Here’s a common situation faced by many Minnesota motorists:
You are involved in a collision with another driver and it is the other driver’s fault. Your vehicle suffers property damage, and you also begin treating with a chiropractor for your injuries. You attempt to negotiate a property damage settlement with the other driver’s insurance company, but they are “low balling” you with their offer. You decide to pursue your property damage claim in conciliation (“small claims”) court to get the insurance company to pay you the “fair value” of your damage. The judge hears your case and agrees with you. The other driver’s company sends you a check.
A number of months go by and your chiropractor tells you that it looks like some of your injuries are going to be permanent. You decide to pursue a personal injury claim against the other driver and their insurer. You are now surprised to learn that they are not going to negotiate with you for your injuries because of some fancy legal doctrines called “res judicata” and/or “collateral estoppel.” You wonder what just happened?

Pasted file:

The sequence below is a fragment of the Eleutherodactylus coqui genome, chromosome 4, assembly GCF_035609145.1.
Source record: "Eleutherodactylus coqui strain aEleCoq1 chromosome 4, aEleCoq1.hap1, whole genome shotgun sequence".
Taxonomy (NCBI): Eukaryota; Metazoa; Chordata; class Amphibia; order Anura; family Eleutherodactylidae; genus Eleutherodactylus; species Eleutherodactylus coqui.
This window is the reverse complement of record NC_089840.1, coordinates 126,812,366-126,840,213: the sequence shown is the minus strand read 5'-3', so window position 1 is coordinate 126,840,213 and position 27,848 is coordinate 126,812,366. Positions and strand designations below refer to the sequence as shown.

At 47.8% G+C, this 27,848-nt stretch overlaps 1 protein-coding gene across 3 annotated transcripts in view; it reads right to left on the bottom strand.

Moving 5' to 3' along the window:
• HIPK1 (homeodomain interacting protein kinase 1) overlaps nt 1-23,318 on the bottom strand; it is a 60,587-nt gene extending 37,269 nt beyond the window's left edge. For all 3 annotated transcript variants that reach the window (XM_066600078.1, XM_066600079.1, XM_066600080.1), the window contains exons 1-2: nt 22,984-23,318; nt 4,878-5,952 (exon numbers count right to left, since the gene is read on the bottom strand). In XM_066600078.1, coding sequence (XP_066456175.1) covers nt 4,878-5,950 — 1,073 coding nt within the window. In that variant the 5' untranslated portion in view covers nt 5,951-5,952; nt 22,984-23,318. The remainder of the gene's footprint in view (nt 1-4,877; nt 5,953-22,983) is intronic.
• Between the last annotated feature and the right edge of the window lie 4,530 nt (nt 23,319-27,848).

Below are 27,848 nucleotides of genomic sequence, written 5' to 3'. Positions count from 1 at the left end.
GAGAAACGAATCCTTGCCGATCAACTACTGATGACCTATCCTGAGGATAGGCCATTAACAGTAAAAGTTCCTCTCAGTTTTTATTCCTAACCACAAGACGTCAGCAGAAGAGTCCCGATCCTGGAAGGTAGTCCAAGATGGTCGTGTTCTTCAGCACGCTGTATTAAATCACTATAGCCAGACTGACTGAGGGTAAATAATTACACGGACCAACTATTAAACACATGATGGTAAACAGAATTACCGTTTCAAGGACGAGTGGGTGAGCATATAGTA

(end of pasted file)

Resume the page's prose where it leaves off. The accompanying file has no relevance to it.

The common term for this is “claim splitting”. What most people don’t realize is that these legal doctrines prohibit a person from splitting separate claims (property damage and personal injury) arising out of the same accident into separate lawsuits. When you innocently went into court on your property damage claim, you split that claim from your personal injury claim. As a result, you may now be prevented from legally pursuing your personal injury claim.
There are a number of factors that a court looks at when deciding whether or not to allow the personal injury claim to go forward in that situation. These were discussed in a recent case we argued before the Minnesota Supreme Court in the case of Michelle Kern v. Janson, et. al. (http://caselaw.findlaw.com/mn-supreme-court/1574861.html). The bottom line, however, is that any person’s attempt to bring two separate lawsuits arising out of the same accident, is done so at their own peril. We always recommend you consult with a competent attorney before taking any legal action. Be careful not to fall into this dangerous trap for the unwary.